Don’t Ignore Conspiracy Theories

By Quassim Cassam

How can you not be a conspiracy theorist? It is a fact that people sometimes conspire and history books are full of stories of conspiracies by politicians and others. If you believe these obvious truths, doesn’t that make you a conspiracy theorist? Not exactly. The conspiracy theories … Read More

Canguilhem

By Stuart Elden

On Valentine’s day 1966, Louis Althusser wrote to his translator and lover Franca Madonia, mentioning that he had met up with Georges Canguilhem, his former teacher. Canguilhem was described by Althusser as “one of our old masters, a fierce man, angry, shy and violent, who convinced himself, … Read More

The Joy of Missing Out

by Svend Brinkmann , author of The Joy of Missing Out

We live in a world full of choice and temptation, where we are constantly bombarded with invitations, in the broadest sense of the word, via everything from street advertising to social media. We are constantly invited to do something, … Read More

Pain: A Sociological Introduction

Whenever I mention that I have written a book on the sociology of pain the most common reaction is “What is the connection between sociology and pain?” This was also the initial reaction of many students whom I taught on pain management programmes and courses, which was one of the … Read More

What is the History of Emotions?

By Barbara H. Rosenwein and Riccardo Cristiani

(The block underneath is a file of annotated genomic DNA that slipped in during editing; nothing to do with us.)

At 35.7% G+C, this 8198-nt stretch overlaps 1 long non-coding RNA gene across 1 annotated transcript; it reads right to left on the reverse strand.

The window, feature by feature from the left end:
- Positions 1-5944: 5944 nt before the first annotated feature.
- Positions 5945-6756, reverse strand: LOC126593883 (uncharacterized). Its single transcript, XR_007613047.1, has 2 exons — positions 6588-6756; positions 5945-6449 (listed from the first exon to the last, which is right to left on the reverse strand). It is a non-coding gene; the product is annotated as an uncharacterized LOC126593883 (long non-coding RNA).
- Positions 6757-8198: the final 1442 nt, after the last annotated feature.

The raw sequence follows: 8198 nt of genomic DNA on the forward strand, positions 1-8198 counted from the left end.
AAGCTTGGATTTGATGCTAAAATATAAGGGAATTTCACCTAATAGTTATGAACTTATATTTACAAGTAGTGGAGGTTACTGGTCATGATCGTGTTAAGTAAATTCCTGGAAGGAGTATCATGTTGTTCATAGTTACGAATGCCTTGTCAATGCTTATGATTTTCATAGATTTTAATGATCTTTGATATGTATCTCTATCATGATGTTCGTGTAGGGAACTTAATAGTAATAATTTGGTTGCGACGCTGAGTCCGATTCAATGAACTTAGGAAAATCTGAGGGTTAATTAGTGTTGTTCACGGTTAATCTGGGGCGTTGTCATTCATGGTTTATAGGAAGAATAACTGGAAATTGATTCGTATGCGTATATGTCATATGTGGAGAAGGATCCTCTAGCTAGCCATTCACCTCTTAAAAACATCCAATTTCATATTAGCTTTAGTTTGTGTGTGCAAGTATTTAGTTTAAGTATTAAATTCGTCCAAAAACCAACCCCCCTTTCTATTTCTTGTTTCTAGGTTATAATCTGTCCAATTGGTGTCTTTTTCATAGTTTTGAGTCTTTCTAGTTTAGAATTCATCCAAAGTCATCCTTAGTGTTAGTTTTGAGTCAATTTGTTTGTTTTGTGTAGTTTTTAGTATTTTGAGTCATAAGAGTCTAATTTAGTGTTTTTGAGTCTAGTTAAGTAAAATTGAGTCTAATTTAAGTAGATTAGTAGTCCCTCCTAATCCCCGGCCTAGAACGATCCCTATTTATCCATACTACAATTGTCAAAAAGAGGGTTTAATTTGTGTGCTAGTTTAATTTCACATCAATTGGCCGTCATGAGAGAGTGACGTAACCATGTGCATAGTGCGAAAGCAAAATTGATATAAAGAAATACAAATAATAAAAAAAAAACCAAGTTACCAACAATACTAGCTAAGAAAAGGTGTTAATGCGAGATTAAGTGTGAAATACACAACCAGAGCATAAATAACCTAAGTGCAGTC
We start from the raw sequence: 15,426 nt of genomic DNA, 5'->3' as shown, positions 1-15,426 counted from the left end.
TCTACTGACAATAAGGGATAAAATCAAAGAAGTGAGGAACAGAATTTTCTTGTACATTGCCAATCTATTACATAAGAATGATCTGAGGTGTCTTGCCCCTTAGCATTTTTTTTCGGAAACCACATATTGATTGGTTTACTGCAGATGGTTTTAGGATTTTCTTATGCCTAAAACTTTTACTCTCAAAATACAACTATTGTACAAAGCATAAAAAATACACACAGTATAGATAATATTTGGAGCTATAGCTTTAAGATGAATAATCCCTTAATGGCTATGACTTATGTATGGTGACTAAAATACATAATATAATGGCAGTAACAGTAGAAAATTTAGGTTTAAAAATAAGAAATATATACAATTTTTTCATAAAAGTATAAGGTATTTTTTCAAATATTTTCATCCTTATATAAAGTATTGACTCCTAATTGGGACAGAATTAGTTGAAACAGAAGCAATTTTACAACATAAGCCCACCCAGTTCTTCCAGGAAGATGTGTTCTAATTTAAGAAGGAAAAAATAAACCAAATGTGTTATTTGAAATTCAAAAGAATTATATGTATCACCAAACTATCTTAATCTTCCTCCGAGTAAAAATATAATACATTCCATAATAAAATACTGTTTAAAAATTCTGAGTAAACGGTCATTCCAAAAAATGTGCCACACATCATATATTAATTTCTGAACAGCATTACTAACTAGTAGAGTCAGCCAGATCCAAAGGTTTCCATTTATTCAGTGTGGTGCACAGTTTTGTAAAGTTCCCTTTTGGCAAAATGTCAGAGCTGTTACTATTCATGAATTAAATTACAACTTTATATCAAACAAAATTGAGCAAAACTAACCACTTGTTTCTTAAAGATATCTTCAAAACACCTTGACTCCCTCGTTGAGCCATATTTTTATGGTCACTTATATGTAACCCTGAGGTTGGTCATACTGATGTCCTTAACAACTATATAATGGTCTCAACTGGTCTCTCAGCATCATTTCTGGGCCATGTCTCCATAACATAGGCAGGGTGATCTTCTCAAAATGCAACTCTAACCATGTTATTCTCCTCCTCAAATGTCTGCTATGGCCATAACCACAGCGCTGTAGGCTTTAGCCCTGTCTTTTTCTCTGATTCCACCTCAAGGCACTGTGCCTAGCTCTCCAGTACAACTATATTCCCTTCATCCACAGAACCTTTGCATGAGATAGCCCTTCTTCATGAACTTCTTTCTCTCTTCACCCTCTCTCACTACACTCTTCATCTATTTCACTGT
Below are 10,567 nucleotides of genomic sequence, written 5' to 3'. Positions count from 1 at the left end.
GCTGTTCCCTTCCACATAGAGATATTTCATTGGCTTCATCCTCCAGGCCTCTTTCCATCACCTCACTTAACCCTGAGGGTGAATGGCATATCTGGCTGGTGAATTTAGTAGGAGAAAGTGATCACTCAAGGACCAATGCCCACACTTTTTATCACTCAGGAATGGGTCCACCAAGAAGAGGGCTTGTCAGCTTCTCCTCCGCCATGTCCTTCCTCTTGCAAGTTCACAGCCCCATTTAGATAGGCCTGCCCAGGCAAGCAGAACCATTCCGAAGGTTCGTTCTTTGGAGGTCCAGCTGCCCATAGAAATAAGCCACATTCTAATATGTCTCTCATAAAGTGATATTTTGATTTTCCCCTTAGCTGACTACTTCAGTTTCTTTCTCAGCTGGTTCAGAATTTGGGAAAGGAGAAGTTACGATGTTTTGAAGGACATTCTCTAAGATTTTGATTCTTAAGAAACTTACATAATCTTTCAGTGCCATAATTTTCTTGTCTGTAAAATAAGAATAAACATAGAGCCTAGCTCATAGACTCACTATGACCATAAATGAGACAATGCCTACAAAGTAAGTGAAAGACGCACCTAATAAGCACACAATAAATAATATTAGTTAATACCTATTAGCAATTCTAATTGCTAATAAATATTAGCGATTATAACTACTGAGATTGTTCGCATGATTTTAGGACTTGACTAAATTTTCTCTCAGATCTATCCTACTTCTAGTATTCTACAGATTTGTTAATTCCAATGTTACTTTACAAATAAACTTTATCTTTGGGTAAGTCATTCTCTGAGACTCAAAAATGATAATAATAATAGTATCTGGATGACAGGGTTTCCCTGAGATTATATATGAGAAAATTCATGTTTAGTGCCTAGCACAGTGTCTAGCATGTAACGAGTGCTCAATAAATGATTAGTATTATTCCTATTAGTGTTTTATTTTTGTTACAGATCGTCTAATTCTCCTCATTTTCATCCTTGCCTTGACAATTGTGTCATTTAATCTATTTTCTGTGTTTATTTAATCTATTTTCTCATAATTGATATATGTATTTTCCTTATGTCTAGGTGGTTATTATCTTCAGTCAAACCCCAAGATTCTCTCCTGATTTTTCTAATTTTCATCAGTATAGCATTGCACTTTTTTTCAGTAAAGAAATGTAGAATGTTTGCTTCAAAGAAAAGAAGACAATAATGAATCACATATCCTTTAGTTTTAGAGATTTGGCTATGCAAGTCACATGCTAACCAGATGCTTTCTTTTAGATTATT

Aren’t emotions the same now as they have always been? Weren’t they hardwired in us from the Stone Age on? The answer to both questions is a simple No. Psychologists, neuropsychologists, historians, and sociologists are increasingly recognizing the mutability of human emotional life. … Read More

Understanding the Life Course

What makes us live or die the way we do or often survive to such an old age today? Is it biology/genetics or society/culture which decide our life pathways? Alternatively, are our lives a result of the complicated and often unclear interactions between biology and the environment? Are we therefore … Read More

How can psychology inform high-quality, patient-centered care?

Increasingly, nurses, alongside other healthcare professionals are under public and political scrutiny.  In recent years, there have been high profile cases of  failures of care leading to high mortality rates, where care staff have been described as showing a “disturbing lack of compassion towards patients” (Francis, 2013).  One of the … Read More

Death and Dying in America by Andrea Fontana and Jennifer Reid Keene

As we write this blog we are coping with the aftermath of the tragedy in Haiti. The latest count is an estimated 230,000 deaths and rising.  Haiti happened too late to be included in our book but it reflects its scope–trying to understand and explain who dies, how we die, … Read More